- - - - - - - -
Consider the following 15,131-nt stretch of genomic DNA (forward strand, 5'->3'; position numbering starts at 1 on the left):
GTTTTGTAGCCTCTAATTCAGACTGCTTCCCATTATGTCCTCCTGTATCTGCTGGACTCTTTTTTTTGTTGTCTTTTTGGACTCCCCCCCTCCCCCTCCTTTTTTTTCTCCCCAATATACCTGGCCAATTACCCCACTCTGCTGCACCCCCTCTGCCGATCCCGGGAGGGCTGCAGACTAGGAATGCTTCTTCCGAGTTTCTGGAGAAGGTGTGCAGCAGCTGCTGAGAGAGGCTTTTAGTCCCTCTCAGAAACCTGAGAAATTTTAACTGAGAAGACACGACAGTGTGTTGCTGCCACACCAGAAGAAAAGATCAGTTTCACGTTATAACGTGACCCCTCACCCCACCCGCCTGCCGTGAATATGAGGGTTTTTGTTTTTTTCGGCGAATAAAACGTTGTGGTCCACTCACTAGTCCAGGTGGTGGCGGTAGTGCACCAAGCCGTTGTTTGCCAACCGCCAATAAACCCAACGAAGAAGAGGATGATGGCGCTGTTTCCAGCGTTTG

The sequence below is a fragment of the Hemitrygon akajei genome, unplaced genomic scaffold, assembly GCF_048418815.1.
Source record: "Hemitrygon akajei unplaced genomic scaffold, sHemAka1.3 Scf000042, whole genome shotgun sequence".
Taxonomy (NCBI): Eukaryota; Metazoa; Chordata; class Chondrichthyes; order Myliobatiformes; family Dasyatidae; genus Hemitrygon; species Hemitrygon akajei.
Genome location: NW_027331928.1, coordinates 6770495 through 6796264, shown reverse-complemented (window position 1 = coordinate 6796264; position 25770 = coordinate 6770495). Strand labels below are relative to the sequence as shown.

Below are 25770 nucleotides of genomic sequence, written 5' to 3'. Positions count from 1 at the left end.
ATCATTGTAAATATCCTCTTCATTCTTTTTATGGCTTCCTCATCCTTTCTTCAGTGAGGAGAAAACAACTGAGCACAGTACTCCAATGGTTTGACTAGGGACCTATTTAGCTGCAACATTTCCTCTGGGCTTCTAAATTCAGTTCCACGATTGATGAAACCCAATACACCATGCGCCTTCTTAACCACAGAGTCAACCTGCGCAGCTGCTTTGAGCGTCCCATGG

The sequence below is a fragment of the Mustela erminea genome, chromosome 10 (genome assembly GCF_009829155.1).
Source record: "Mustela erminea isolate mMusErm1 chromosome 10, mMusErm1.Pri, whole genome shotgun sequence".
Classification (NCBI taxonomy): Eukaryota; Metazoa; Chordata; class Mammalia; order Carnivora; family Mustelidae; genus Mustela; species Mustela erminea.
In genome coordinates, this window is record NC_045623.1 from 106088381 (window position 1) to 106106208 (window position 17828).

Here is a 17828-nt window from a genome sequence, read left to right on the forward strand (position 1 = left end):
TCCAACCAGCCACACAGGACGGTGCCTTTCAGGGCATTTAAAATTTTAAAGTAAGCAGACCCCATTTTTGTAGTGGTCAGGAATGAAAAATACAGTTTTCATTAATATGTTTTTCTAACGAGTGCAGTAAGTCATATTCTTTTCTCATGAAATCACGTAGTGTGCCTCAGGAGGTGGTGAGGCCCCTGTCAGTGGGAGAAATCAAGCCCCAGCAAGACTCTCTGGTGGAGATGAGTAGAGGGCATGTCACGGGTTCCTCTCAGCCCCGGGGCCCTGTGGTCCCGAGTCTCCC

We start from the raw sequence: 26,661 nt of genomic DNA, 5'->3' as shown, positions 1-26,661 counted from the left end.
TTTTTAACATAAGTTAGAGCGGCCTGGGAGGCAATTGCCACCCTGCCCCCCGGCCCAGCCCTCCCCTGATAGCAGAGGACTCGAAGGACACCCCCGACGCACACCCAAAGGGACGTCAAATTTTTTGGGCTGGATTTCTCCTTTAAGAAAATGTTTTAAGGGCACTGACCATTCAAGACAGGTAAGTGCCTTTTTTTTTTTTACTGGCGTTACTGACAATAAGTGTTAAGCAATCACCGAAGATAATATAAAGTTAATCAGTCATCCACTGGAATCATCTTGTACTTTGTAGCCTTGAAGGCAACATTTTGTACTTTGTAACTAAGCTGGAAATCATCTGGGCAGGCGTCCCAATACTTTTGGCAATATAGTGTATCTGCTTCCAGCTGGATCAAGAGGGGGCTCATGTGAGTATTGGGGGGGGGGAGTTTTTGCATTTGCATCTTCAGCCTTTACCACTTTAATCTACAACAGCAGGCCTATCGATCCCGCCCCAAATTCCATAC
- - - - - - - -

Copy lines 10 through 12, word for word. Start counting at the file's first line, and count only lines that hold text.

Source record: "Mustela erminea isolate mMusErm1 chromosome 10, mMusErm1.Pri, whole genome shotgun sequence".
Classification (NCBI taxonomy): Eukaryota; Metazoa; Chordata; class Mammalia; order Carnivora; family Mustelidae; genus Mustela; species Mustela erminea.
In genome coordinates, this window is record NC_045623.1 from 106088381 (window position 1) to 106106208 (window position 17828).